Attorneys representing victims injured during the deadly Apple Store crash in Hingham, Mass., in November 2022 announced that they are filing a suit against Apple, the owner, developer and manager of the property and the driver claiming that the incident could have been avoided.

Doug Sheff, a personal injury lawyer at Sheff and Cook representing multiple victims, says that Apple’s all-glass storefront design is not designed to prevent such tragedies.

Apple stores are known for their innovative modern style and abundance of glass. Photo by Trac Vu. 

“The frontage of the Apple Store features tall glass windows and doors that reach to the ground,” states Sheff. “These glass windows and doors are not designed, engineered or reinforced in such a way where they would act as an effective barrier against a moving motor vehicle.”

Sheff added in an interview with WBX-TV that Apple should have installed cement barriers, which would have prevented death and serious injury. Those barriers are made of metal or concrete and designed for safety. The Storefront Safety Council reports that from 2013-2022 there have been more than 800 accidents involving cars crashing into buildings in Massachusetts. None of them had protective barriers in place.

Sheff said that while there were no protective barriers in front of the store, the shopping plaza did have them in front of electrical fixtures and trash receptacles behind the building.

Apple stores are known for their innovative modern style and abundance of glass. The Apple Store in Sydney, for instance, features 6,180 square feet of glass panels supported by laminated glass fins and beams connected by stainless steel fittings. Albeit smaller in scale, the Hingham Apple Store’s front façade is covered in glass, following the company’s desire for minimalistic designs at its storefronts.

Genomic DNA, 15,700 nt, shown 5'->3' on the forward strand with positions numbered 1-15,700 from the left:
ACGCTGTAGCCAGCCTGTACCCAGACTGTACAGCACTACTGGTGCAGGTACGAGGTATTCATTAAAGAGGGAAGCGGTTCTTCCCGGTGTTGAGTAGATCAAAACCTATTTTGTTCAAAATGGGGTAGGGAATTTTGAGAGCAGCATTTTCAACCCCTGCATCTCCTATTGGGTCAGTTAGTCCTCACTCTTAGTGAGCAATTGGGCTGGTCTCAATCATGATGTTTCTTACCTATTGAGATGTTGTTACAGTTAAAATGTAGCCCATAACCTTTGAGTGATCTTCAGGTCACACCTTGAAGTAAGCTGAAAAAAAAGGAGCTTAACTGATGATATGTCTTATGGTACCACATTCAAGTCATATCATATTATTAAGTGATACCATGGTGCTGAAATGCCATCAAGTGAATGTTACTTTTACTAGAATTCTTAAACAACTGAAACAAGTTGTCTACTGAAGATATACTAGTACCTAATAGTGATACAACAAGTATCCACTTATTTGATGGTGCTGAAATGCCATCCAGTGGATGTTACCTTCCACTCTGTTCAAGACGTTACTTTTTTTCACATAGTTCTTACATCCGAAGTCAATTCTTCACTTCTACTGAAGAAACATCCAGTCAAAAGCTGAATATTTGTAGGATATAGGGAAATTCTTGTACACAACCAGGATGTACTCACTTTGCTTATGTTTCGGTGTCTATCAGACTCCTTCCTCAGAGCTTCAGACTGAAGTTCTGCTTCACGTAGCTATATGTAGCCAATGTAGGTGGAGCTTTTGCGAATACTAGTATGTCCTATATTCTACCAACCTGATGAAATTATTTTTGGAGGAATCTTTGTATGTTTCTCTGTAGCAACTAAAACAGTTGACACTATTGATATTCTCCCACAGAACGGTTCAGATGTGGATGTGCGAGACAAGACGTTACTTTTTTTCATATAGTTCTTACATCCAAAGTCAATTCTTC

Despite the glass-covered front façade, the Hingham store’s structural integrity remained intact following the crash on November 21 when Bradley Rein slammed his 2019 Toyota 4Runner SUV into the building. The crash killed one and injured over a dozen more.

“It looks like a good design with laminated glass that was well able to withstand ‘normal’ impact loads,” glass consultant Chris Barry said when asked about the type of glass used at the Hingham Apple Store. “The load in this case seems to be ‘abnormal.’”

Laminated glass comprises two or more lites of glass with an interlayer material between the lites. When shattered, laminated glass usually breaks, forming a spider web-like pattern, reducing injury chances.

Businesses typically use a safety glass (tempered or laminated) for their storefronts. Tempered glass is required when the window is near a door or close to the ground.


  1. Chris Barry has it right. Listen to him.

  2. It doesn’t matter what you do. People are going to sue. The deeper your pockets, the bigger the target on your back.

  3. Will the City be sued because building code doesn’t require storefronts to be car proof. The 3/4″ laminated glass they use in the Apple storefronts can probably pass for low grade hurricane rated glass.

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